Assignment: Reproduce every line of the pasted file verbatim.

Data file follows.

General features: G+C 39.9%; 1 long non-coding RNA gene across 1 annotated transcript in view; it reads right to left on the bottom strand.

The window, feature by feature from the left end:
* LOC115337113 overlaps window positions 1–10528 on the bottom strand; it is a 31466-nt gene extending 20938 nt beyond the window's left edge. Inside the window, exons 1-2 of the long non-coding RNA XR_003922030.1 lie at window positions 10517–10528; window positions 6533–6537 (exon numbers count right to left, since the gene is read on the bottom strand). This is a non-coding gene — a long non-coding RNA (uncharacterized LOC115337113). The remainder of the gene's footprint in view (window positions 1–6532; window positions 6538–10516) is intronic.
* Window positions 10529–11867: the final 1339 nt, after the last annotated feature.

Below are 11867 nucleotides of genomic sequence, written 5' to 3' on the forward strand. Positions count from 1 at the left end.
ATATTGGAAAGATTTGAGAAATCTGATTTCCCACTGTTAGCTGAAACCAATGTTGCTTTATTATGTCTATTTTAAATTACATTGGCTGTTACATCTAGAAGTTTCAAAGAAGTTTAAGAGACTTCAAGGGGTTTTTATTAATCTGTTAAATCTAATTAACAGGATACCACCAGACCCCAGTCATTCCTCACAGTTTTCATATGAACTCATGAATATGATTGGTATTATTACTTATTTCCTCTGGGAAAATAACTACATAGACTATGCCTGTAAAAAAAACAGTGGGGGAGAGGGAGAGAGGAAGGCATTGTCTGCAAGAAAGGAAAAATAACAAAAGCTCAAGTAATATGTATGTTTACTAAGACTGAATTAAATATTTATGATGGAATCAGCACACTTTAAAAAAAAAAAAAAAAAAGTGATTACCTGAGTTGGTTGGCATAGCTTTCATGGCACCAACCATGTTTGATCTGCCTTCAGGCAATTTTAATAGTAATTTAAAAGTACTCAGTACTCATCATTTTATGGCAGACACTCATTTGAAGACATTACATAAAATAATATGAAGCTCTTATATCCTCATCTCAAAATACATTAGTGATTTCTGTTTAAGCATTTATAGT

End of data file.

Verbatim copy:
General features: G+C 39.9%; 1 long non-coding RNA gene across 1 annotated transcript in view; it reads right to left on the bottom strand.

The window, feature by feature from the left end:
* LOC115337113 overlaps window positions 1–10528 on the bottom strand; it is a 31466-nt gene extending 20938 nt beyond the window's left edge. Inside the window, exons 1-2 of the long non-coding RNA XR_003922030.1 lie at window positions 10517–10528; window positions 6533–6537 (exon numbers count right to left, since the gene is read on the bottom strand). This is a non-coding gene — a long non-coding RNA (uncharacterized LOC115337113). The remainder of the gene's footprint in view (window positions 1–6532; window positions 6538–10516) is intronic.
* Window positions 10529–11867: the final 1339 nt, after the last annotated feature.

Below are 11867 nucleotides of genomic sequence, written 5' to 3' on the forward strand. Positions count from 1 at the left end.
ATATTGGAAAGATTTGAGAAATCTGATTTCCCACTGTTAGCTGAAACCAATGTTGCTTTATTATGTCTATTTTAAATTACATTGGCTGTTACATCTAGAAGTTTCAAAGAAGTTTAAGAGACTTCAAGGGGTTTTTATTAATCTGTTAAATCTAATTAACAGGATACCACCAGACCCCAGTCATTCCTCACAGTTTTCATATGAACTCATGAATATGATTGGTATTATTACTTATTTCCTCTGGGAAAATAACTACATAGACTATGCCTGTAAAAAAAACAGTGGGGGAGAGGGAGAGAGGAAGGCATTGTCTGCAAGAAAGGAAAAATAACAAAAGCTCAAGTAATATGTATGTTTACTAAGACTGAATTAAATATTTATGATGGAATCAGCACACTTTAAAAAAAAAAAAAAAAAAGTGATTACCTGAGTTGGTTGGCATAGCTTTCATGGCACCAACCATGTTTGATCTGCCTTCAGGCAATTTTAATAGTAATTTAAAAGTACTCAGTACTCATCATTTTATGGCAGACACTCATTTGAAGACATTACATAAAATAATATGAAGCTCTTATATCCTCATCTCAAAATACATTAGTGATTTCTGTTTAAGCATTTATAGT